Monday, 30th October 2017

E- paper


Read more below

By Tamil Nadu chief minister, J. Jayalalithaa, has got an injunction against the release of a biography on her. Kavitha Shanmugam probes the legal dilemma faced by unauthorised biographers in India
  • Published 25.05.11

It was a small but significant slip. And American biographer Katherine Frank and her publishers HarperCollins England paid dearly for it. In her candid biography of the late Indian Prime Minister Indira Gandhi, The Life of Indira Nehru Gandhi, Frank had made some allegations about Sanjay Gandhi and his wife Maneka Gandhi.

When an irate Maneka Gandhi filed a defamation suit against them in a British court, Frank failed to come up with proof that her findings were authentic as she had not taped her conversations with the person who made the revelations. Later, the person completely denied talking to her.

The publishers ended up apologising to Maneka Gandhi and agreed to remove the offending passages from the next edition of the book. They also paid substantial damages to her to compensate for the injuries caused to her by the “derogatory” references made about her and her late husband.

That was in 2001. A decade later, another biography is generating another controversy and is being challenged in court. J. Jayalalithaa, AIADMK chief and the newly elected chief minister of Tamil Nadu, recently filed a petition in the Madras High Court, restraining Penguin India from releasing her biography, Jayalalithaa — A Portrait, penned by senior political journalist Vaasanthi.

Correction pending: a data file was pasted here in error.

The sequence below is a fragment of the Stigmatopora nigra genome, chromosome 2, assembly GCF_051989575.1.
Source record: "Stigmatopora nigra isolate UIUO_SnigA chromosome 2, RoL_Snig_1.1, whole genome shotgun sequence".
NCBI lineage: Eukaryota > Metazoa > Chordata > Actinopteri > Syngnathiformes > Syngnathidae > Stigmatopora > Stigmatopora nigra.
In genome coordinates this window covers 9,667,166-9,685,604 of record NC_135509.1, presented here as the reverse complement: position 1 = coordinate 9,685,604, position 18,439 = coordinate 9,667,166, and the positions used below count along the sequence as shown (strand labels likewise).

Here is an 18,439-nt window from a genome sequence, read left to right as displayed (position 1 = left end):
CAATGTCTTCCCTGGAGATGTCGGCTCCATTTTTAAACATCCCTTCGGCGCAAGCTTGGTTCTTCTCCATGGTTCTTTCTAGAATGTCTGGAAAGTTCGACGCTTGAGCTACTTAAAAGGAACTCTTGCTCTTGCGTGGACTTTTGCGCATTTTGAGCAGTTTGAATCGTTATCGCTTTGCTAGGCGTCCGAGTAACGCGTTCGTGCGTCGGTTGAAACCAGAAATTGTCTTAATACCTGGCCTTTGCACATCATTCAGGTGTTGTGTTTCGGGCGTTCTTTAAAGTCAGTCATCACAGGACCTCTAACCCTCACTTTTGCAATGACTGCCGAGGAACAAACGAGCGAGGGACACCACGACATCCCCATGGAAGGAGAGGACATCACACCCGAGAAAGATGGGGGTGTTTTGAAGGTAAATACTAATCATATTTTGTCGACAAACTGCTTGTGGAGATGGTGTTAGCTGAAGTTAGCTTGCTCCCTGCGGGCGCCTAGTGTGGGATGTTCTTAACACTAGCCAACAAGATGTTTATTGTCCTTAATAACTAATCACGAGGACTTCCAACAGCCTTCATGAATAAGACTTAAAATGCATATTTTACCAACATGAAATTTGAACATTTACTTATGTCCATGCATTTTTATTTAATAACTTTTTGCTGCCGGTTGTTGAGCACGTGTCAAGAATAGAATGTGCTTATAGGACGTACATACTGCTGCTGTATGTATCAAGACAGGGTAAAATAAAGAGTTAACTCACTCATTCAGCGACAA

The petition took exception to the excerpts from the book which were published in a national weekly magazine and stated that the “major content” of the book was “false and reckless, with total disregard for truth”. Jayalalithaa sought an injunction on the release of the book, timed for a post-election launch, claiming that it would “spoil her image” and damage her status in politics and public life. The petition also stated that the book was a violation of her right to privacy. The Madras High Court responded by ordering a stay on the release of the book. When contacted, Penguin India declined to comment on the case.

There is no specific law in India that relates to the publishing of biographies, especially unauthorised ones, which are often dubbed “false” and “malicious” by their subjects. Famous politicians and celebrities usually seek redress under Clause (2)(VI) of Article 19 of the Constitution, which prevents any person from making any statement that injures the reputation of another. In fact, defamation is treated as a criminal offence since it has been inserted into Section 499 of the Indian Penal Code. Similarly, the right to privacy, as enshrined in Article 21 of the Constitution, also protects an individual from unauthorised and derogatory material published about him or her.

According to Jeegesh Maroli, an intellectual property consultant in Bangalore, every citizen of India has the right to safeguard his privacy and that of his family. “No one can publish anything concerning the private matters of an individual without his consent — whether truthful or otherwise, and whether laudatory or critical. If any such matter is published, the individual’s right to privacy may be violated and he shall be entitled to sue for damages,” he says.

Matters relating to a person’s family, marriage, procreation, child bearing, education and so on are treated as personal matters, he adds.